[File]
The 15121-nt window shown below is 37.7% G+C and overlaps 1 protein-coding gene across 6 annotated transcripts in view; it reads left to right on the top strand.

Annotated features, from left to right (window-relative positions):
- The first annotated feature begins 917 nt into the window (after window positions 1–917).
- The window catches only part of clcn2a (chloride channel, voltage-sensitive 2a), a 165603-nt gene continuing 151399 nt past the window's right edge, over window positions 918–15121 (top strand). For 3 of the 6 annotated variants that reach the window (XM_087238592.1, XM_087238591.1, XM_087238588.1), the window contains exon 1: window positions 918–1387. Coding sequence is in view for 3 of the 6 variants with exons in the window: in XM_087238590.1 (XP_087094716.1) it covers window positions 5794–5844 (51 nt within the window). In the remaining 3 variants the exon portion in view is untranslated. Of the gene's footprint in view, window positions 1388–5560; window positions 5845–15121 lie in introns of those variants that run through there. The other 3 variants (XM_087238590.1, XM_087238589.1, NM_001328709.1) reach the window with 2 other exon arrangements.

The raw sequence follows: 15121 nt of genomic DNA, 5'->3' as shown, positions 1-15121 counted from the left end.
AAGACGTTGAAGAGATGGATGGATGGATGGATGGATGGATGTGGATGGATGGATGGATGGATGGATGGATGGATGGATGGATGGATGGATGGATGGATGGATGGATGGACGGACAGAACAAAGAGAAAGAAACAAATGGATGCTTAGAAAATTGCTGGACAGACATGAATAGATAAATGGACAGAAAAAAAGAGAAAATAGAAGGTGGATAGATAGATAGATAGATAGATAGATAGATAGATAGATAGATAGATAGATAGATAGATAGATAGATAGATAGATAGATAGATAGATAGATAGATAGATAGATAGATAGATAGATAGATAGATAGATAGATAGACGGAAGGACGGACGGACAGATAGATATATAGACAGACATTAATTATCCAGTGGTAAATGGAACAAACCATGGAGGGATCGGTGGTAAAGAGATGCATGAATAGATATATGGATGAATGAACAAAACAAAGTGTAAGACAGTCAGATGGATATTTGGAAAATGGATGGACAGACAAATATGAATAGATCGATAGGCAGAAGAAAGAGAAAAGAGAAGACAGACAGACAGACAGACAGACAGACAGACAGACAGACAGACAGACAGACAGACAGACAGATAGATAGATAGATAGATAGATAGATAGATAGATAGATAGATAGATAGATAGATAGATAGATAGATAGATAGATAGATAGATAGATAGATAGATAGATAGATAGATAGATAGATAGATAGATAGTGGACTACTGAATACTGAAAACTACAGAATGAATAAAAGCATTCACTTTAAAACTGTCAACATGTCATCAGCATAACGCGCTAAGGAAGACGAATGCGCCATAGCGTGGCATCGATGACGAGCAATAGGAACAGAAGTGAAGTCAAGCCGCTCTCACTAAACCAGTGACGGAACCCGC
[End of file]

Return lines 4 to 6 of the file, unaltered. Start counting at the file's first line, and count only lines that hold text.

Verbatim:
- The window catches only part of clcn2a (chloride channel, voltage-sensitive 2a), a 165603-nt gene continuing 151399 nt past the window's right edge, over window positions 918–15121 (top strand). For 3 of the 6 annotated variants that reach the window (XM_087238592.1, XM_087238591.1, XM_087238588.1), the window contains exon 1: window positions 918–1387. Coding sequence is in view for 3 of the 6 variants with exons in the window: in XM_087238590.1 (XP_087094716.1) it covers window positions 5794–5844 (51 nt within the window). In the remaining 3 variants the exon portion in view is untranslated. Of the gene's footprint in view, window positions 1388–5560; window positions 5845–15121 lie in introns of those variants that run through there. The other 3 variants (XM_087238590.1, XM_087238589.1, NM_001328709.1) reach the window with 2 other exon arrangements.

The raw sequence follows: 15121 nt of genomic DNA, 5'->3' as shown, positions 1-15121 counted from the left end.
AAGACGTTGAAGAGATGGATGGATGGATGGATGGATGGATGTGGATGGATGGATGGATGGATGGATGGATGGATGGATGGATGGATGGATGGATGGATGGATGGATGGACGGACAGAACAAAGAGAAAGAAACAAATGGATGCTTAGAAAATTGCTGGACAGACATGAATAGATAAATGGACAGAAAAAAAGAGAAAATAGAAGGTGGATAGATAGATAGATAGATAGATAGATAGATAGATAGATAGATAGATAGATAGATAGATAGATAGATAGATAGATAGATAGATAGATAGATAGATAGATAGATAGATAGATAGATAGATAGATAGATAGATAGACGGAAGGACGGACGGACAGATAGATATATAGACAGACATTAATTATCCAGTGGTAAATGGAACAAACCATGGAGGGATCGGTGGTAAAGAGATGCATGAATAGATATATGGATGAATGAACAAAACAAAGTGTAAGACAGTCAGATGGATATTTGGAAAATGGATGGACAGACAAATATGAATAGATCGATAGGCAGAAGAAAGAGAAAAGAGAAGACAGACAGACAGACAGACAGACAGACAGACAGACAGACAGACAGACAGACAGACAGACAGATAGATAGATAGATAGATAGATAGATAGATAGATAGATAGATAGATAGATAGATAGATAGATAGATAGATAGATAGATAGATAGATAGATAGATAGATAGATAGATAGATAGATAGATAGATAGTGGACTACTGAATACTGAAAACTACAGAATGAATAAAAGCATTCACTTTAAAACTGTCAACATGTCATCAGCATAACGCGCTAAGGAAGACGAATGCGCCATAGCGTGGCATCGATGACGAGCAATAGGAACAGAAGTGAAGTCAAGCCGCTCTCACTAAACCAGTGACGGAACCCGC